| | Sessions
take place in auditorium 3 unless otherwise indicated.09:00- | 10:00
| Ian
Horrocks, U Manchester, UK Invited
talk: **Reasoning with expressive description logics: Theory and
practice** Description
Logics are a family of class based knowledge
representation formalisms characterised by the use of various constructors
to build complex classes from simpler ones, and by an emphasis on the
provision of sound, complete and (empirically) tractable reasoning
services. They have a wide range of applications, but their use as ontology
languages has been highlighted by the recent explosion of interest in the
"Semantic Web", where ontologies
are set to play a key role. DAML+OIL is a description logic based ontology
language specifically designed for use on the web. The logical basis of the
language means that reasoning services can be provided, both to support
ontology design and to make DAML+OIL described web resources more
accessible to automated processes. |
10:00- | 10:30
| Guoqiang Pan, Rice U, USA Ulrike
Sattler, Dresden U of Techn., Germany Moshe
Y. Vardi, Rice U, USA
**BDD-based
decision procedures for K** We
describe BDD-based decision procedures for K. Our approach is
inspired by the automata-theoretic approach, but we avoid explicit automata
construction. Our algorithms compute the fixpoint of a set of types, which
are sets of formulas satisfying some consistency conditions. We use BDDs to
represent and manipulate such sets. Experimental results show that our
algorithms are competitive with contemporary methods using benchmarks from
TANCS 98 and TANCS 2000. |
11:00- | 11:30
| Andrew Bernard, Carnegie Mellon U, USA Peter
Lee, Carnegie Mellon U, USA
**Temporal
logic for proof-carrying code**
*Proof-carrying
code* (PCC) is a framework for
ensuring that untrusted programs are safe to install and execute. When
using PCC, untrusted programs are required to contain a proof that allows
the program text to be checked efficiently for safe behavior. In this
paper, we lay the foundation for a potential engineering improvement to
PCC. Specifically, we present a practical approach to using temporal logic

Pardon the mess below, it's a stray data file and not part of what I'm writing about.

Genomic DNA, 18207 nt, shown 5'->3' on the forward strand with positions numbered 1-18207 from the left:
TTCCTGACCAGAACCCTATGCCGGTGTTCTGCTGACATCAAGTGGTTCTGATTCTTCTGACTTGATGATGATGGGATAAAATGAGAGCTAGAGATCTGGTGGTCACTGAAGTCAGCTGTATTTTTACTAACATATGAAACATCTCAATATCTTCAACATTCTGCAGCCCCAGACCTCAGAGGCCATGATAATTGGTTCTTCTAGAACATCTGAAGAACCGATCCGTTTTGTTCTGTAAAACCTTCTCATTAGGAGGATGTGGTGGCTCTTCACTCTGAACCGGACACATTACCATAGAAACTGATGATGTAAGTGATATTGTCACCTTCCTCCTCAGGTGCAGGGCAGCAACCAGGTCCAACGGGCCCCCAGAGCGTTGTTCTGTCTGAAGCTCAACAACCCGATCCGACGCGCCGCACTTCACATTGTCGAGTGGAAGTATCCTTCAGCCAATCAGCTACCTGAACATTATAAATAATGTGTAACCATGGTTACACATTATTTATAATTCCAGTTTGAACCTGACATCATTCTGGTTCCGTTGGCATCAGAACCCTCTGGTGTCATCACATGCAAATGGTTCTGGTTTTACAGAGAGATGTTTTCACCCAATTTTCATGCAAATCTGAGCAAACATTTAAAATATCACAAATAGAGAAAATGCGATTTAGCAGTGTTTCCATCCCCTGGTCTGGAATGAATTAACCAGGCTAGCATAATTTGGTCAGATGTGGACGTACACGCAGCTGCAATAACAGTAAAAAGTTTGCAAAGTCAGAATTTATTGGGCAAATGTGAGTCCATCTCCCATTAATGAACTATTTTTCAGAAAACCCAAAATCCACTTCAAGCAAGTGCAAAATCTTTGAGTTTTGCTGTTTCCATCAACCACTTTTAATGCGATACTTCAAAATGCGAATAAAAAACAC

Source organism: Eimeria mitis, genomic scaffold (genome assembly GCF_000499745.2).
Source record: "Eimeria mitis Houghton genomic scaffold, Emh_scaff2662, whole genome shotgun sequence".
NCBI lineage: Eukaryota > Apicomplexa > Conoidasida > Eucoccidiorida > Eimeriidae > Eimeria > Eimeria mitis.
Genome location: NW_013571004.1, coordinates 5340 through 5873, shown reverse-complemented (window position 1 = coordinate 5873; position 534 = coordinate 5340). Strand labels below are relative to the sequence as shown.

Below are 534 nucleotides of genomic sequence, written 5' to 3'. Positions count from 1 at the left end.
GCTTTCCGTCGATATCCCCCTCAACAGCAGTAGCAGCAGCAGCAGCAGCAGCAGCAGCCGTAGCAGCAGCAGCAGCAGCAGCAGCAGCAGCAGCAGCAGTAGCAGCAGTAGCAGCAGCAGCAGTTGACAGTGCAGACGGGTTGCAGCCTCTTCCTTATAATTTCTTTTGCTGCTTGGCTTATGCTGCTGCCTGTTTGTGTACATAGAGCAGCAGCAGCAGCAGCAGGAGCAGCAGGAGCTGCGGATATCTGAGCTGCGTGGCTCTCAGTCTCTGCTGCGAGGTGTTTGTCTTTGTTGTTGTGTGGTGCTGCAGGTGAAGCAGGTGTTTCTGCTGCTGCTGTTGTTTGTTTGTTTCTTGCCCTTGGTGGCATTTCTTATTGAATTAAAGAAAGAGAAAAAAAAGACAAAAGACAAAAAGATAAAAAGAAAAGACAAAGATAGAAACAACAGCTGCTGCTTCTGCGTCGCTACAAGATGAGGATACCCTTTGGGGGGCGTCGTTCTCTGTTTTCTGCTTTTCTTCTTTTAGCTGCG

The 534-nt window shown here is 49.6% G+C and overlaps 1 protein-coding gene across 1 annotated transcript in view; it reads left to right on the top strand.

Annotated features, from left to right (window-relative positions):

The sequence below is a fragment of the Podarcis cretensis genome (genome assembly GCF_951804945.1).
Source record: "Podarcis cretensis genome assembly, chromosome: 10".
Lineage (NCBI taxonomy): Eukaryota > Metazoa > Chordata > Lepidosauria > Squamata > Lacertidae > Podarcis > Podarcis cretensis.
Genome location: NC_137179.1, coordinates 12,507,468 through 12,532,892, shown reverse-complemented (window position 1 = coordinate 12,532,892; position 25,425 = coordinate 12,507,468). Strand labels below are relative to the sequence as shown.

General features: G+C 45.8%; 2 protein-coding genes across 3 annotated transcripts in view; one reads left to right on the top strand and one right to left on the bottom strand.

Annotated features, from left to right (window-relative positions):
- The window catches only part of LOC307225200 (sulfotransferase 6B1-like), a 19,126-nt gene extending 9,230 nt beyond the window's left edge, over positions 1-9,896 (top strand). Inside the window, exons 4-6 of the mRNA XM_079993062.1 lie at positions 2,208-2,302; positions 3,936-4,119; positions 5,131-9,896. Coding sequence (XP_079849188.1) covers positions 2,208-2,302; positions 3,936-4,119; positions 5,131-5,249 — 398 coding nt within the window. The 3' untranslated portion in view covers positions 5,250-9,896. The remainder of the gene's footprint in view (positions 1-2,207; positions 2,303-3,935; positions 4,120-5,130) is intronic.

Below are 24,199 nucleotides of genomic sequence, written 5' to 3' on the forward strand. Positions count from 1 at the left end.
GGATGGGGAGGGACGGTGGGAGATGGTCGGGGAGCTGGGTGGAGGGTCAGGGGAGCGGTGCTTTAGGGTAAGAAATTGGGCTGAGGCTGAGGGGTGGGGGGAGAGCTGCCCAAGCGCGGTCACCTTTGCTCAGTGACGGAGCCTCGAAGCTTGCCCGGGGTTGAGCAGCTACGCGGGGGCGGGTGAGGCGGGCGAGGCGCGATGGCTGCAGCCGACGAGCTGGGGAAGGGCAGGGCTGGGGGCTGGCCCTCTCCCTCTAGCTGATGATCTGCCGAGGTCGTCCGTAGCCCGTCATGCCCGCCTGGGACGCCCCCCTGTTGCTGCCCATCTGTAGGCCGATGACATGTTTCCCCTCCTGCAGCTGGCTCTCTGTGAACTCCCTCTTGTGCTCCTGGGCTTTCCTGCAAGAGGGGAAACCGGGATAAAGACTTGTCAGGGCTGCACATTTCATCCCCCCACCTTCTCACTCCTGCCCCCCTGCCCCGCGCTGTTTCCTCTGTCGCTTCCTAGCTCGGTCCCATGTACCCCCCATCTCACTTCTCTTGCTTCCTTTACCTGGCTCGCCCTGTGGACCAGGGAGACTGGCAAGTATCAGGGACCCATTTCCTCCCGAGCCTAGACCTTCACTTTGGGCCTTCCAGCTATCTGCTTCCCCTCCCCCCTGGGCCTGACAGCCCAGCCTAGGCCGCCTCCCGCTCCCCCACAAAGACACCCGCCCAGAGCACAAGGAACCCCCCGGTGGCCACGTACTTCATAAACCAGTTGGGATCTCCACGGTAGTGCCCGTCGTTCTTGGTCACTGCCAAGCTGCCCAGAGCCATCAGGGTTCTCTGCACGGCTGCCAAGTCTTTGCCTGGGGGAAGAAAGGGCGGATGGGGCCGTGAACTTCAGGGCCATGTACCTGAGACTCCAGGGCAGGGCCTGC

to specify security policies in such a way that a PCC system can enforce
them. |
11:30- | 12:00
| George C. Necula, U California-Berkeley, USA Robert
R. Schneck, U California-Berkeley, USA
**A
gradual approach to a more trustworthy, yet scalable,
proof-carrying code** Proof-carrying
code (PCC) allows a code
producer to associate to a program a machine-checkable proof of its safety.
In the original approach to PCC, the safety policy includes proof rules
which determine how various actions are to be proved safe. These proof
rules have been considered part of the trusted code base (TCB) of the PCC
system. We wish to remove the proof rules
from the TCB by providing a formal proof of their soundness. This makes the
PCC system more secure, by reducing the TCB; it also makes the system more
flexible, by allowing code producers to provide their own safety-policy
proof rules, if they can guarantee their soundness. Furthermore this
security and flexibility are gained without any loss in the ability to
handle large programs. In this paper we discuss how to produce the
necessary formal soundness theorem given a safety policy. As an application
of the framework, we have used the Coq system to prove the soundness of the
proof rules for a type-based safety policy for native machine code compiled
from Java. |
12:00- | 12:30
| Martin Strecker, Techn. U of Munich, Germany
**Formal
verification of a java compiler in isabelle** This
paper reports on the formal proof of correctness of a